Does Comodo IceDragon rely on the Google Safe Browsing API like Firefox does?

This probably sounds a bit paranoid, but I really don’t trust Google all that much, and because Firefox relies on the Google Safe Browsing API, my only option for a usable modern browser up to this point has been Microsoft Edge. Basically, Chrome, Firefox, Opera, Safari… they all rely on the very Google API that I’m wary of.

Could anyone confirm that Comodo IceDragon doesn’t use/rely on the Google Safe Browsing API? I get the impression it wouldn’t need that API since they mention having their own block list of malicious websites, but I just want to be sure.

I apologize if this sounds like an irrational/paranoid request, but given some of the things I know about Alphabet/Google, I don’t feel comfortable leaving my security to them.

IceDragon uses Safe Browsing.

Go to about:preferences#privacy and disable Deceptive Content and Dangerous Software Protection if you do not want to use it.

IceDragon has Comodo Online Security for additional protection against phishing and malware.

Hi, thanks for pointing me to that option. It did lead me in the right direction. I don’t want the browser sending information to Google about URLs I visit or files I download, even if those URLs or files are suspicious.

I found some information when I searched for those two options, that told me I should also set “false” on the following options in about:config to make sure Safe Browsing is completely off:

browser.safebrowsing.downloads.enabled = false
browser.safebrowsing.downloads.remote.enabled = false
browser.safebrowsing.downloads.remote.block_dangerous = false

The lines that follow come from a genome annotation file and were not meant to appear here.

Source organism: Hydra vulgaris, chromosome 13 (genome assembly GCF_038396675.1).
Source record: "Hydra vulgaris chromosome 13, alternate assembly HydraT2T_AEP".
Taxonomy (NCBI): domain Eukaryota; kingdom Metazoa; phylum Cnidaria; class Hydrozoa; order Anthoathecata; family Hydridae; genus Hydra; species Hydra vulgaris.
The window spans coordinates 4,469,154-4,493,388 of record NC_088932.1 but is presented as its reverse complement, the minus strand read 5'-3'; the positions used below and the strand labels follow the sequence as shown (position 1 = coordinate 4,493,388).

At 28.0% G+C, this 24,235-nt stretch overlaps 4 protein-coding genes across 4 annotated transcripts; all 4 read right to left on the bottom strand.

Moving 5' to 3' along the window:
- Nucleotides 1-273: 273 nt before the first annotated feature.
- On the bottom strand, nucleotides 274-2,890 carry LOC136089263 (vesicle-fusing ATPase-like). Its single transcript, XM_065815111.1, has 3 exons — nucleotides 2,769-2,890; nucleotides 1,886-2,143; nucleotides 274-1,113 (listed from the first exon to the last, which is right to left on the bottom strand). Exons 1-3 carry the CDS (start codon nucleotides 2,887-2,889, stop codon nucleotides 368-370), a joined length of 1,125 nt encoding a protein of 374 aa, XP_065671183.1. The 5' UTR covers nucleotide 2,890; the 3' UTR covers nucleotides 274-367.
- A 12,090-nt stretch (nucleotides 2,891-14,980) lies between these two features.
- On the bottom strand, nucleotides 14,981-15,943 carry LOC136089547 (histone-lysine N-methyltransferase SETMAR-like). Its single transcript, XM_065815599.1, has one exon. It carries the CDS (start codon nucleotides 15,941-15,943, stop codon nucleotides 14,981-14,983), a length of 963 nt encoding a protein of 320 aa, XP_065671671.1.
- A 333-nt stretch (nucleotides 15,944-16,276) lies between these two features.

browser.safebrowsing.downloads.remote.block_dangerous_host = false
browser.safebrowsing.downloads.remote.block_potentially_unwanted = false
browser.safebrowsing.downloads.remote.block_uncommon = false

The options you told me to uncheck only covered these two flags:

browser.safebrowsing.malware.enabled = false
browser.safebrowsing.phishing.enabled = false

I guess I’m going to be relying on Antivirus/Internet Security-style programs for protection instead. I just don’t understand how we got to a point where almost everyone is throwing up their hands and saying, “We’ve decided to allow Google to provide most of the glue and infrastructure for the modern web, and you’re going to trust them whether you like it or not.” It looks like I’m going to have to carefully disable options in every Firefox-variant I want to use, and watch the changelogs carefully to see if they pile on any more unwanted Google integration. :confused:

Thank you for your honesty and your assistance, though. It is very much appreciated. :slight_smile:

You are welcome.

I don’t know if any part of SB is still active if it is disabled in the settings. You can test is. :wink: